Pressure is growing to repeal a law that "criminalises homelessness" after it emerged that 45 people had been convicted in Northern Ireland's courts under the Vagrancy Act since 2015.
Originally brought in to make it easier for police to remove destitute soldiers returning from the Napoleonic Wars from the streets, the Vagrancy Act 1824 makes it an offence to sleep rough or beg.
According to figures released by Justice Minister Naomi Long, 83 prosecutions have been made under the Act in Northern Ireland since 2015, with 45 resulting in a conviction.
In 2019 there were 17 prosecutions and six convictions, compared with 10 prosecutions and six convictions the previous year.
The highest number of such cases came in 2015, when 26 prosecutions were brought, resulting in 16 convictions.
Tony McQuillan, director of the charity Shelter NI, said every person prosecuted as a vagrant because they were homeless was "one person too many".
"This Act continues to criminalise homeless people and does nothing to help resolve and tackle the root causes of homelessness," he added.
"It may also prevent someone from accessing outreach services that support homeless people to move away from the streets.
"We believe there is a need to repeal the act to eliminate the criminalisation of homelessness."
He called on Stormont finances to be ring-fenced to fund a rapid increase in housing supply and housing-related support.
A spokesperson for the Department of Justice said Mrs Long was aware that cases had been dealt with under the Vagrancy Act.
"Recognising the cross-cutting nature of the issues involved, she has asked officials to review the use of this legislation, taking account of developments in neighbouring jurisdictions, and to advise her of their findings in the coming months," the spokesperson added.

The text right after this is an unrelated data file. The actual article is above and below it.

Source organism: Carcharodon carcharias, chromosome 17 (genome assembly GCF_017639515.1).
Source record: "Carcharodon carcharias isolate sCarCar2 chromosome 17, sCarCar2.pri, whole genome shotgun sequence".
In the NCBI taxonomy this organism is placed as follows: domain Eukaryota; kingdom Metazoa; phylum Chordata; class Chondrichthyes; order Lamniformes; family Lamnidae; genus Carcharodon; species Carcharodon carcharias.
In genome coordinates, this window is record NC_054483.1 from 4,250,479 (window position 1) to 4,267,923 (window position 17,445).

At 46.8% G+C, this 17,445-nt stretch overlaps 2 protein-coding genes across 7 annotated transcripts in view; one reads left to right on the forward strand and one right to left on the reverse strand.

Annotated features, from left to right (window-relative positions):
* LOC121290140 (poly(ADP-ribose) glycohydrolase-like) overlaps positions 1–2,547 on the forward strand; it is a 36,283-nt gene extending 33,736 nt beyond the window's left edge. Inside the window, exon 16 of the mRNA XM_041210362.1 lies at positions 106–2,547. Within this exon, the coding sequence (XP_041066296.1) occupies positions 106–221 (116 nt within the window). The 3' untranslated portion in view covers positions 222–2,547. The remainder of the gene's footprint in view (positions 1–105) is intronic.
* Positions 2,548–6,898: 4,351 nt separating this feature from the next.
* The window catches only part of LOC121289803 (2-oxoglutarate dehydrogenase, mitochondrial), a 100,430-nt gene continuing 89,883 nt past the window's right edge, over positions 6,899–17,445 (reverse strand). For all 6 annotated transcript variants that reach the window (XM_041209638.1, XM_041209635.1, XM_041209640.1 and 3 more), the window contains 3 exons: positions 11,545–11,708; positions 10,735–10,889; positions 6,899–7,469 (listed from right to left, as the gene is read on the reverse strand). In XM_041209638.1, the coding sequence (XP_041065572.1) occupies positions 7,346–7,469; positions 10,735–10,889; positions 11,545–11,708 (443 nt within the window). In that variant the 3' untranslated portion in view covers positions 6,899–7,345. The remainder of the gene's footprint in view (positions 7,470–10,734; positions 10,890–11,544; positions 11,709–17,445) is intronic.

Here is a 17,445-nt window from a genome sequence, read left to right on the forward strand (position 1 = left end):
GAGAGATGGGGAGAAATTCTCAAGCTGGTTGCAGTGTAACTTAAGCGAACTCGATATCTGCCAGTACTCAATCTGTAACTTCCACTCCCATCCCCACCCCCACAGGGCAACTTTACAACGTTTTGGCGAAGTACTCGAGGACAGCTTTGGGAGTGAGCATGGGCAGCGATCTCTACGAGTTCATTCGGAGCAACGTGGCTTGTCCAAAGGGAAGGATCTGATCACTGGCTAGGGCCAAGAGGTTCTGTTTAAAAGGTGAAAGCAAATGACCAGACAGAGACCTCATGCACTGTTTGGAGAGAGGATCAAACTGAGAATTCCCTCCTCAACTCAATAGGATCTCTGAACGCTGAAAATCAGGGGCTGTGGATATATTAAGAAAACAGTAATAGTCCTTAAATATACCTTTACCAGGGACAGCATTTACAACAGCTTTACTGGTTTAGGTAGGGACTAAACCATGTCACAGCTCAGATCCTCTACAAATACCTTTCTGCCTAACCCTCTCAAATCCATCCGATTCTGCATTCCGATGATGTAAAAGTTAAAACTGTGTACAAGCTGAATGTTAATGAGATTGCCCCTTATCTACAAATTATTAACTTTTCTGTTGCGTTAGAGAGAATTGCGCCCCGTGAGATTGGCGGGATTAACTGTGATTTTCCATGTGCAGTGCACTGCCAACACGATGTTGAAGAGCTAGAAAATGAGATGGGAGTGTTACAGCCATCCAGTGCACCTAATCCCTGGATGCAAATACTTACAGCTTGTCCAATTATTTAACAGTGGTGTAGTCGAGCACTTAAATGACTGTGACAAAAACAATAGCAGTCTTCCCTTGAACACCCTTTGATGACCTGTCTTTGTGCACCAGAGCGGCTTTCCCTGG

Jim Dennison, chief executive of the Simon Community NI, said that while his organisation recognised there would always be those beg as a trade, it was "imperative" that authorities understood motives so people in genuine need were not punished.
"For several years, our charity has advocated for new ways of thinking in response to rising homeless figures and an ever-increasing number of complex cases," he added.
"The Simon Community welcomes any progress within the Department of Justice to review the Vagrancy Act and play a role in tackling homelessness."
People Before Profit MLA Gerry Carroll said it was "frankly barbaric" that people who were homeless and in need were being criminalised, and stressed that the legislation should have been repealed years ago.
"Even before the punishing impact of the pandemic, welfare reform had thrust more and more people into financial peril," Mr Carroll added.
"Those people need help and deserve basic respect but instead are being met with the letter of the law, which could have a long-term impact on their lives.
"Criminalising those in need will never get to the root of homelessness or begging.
"We need to see urgent action from the Executive to build public housing and to scrap welfare reform in favour of a proper social security system, where assistance is available for those who need it."
Belfast's Deputy Lord Mayor Paul McCusker, who works with the homeless, added: "This outdated Act needs scrapped completely and I would urge the department to do so swiftly. There are ways of dealing with the homeless through supporting them. This is not one of them."